aka Hockey Pants

The function of breezers is to protect your hips, thighs, lower spine, kidney area, and your tailbone. Some brands make breezers specifically for women that are tapered at the waist.

Breezers should be fit high enough to protect the lower back and kidney area. Find a pair that has good tailbone protection. As for length, the bottom of the pants should overlap the protective cup of your shin pads by 2” when you are standing. Like all your equipment, your breezers should fit comfortably so that they do not hinder a full range of motion. Conversely, your breezers should not be too loose such that they will shift if you should fall.

Hockey Jill


aka Hockey Jock or Hockey Short

The hockey jill/jock is an undergarment worn under your breezers. It comes in a variety of styles, either as a compression pant, compression short  or a loose short. Choose whichever type is most comfortable for you. The jill/jock is made for both men and women. Most are designed with a built-in pelvic protector. Make sure to get a jill designed specifically for women for proper pelvic protection. We recommend buying a jill with built-in Velcro tabs to keep your hockey socks securely in place.

For a colorful selection of women's jills, hockey shorts, sports bras & more, visit: Spice Sports Inc.

Shin Pads


aka Shin Guards

Shin pads protect your knees, shins and calves from falling or coming into contact with sticks, skates or pucks. There are two basic types: wider ones (designed for defense), and slimmer ones (designed for forwards). Get whichever type fits you comfortably.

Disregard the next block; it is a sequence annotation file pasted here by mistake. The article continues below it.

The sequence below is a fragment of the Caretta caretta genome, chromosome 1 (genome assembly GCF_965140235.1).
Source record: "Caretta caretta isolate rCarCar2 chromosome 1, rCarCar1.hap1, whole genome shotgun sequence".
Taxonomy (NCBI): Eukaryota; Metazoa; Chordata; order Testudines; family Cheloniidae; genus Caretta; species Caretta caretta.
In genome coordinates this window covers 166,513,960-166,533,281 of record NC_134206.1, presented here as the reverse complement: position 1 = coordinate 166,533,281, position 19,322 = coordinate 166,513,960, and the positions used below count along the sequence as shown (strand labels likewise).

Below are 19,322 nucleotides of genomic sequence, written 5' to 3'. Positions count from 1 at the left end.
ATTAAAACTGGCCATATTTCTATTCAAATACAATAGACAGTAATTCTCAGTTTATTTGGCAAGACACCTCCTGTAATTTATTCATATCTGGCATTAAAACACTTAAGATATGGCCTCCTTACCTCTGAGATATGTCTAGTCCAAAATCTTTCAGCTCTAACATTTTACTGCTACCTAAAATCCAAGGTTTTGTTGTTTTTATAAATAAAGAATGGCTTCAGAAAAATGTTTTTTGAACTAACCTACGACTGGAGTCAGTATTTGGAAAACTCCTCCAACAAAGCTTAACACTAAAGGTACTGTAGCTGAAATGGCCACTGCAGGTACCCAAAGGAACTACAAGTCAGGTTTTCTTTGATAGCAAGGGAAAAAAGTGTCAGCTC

Fitting shin pads start with your knee joint. The knee should be centered in the kneecap cup, with the length covering the full lower leg. Shin pads are sized in inches (most women fit between 12" and 15"). The proper length is just inside the skate tongue, but should not hinder the movement of the ankle forward or side-to-side. It may help to wear a skate when sizing the right fit for the shin pads.

Hockey Socks


Hockey Socks

Hockey socks are worn over the shin pads and attach to the hockey jill/pelvic protector. Hockey socks come in many different team colors and solid color options. They are typically sold in 3 different lengths: 20" (Youth), 24" (Junior) and 28" (Senior). Make sure your hockey socks are of length to easily reach from the bottom of the shin pads to the Velcro tabs on your hockey jill. Too tight of a fit or stretch will restrict movement.

Some players also like to wrap clear tape on the outside of their socks to keep their shin guards from slipping out of place. The tape also helps secure your socks so that they don't slide down your legs.



Hockey Jersey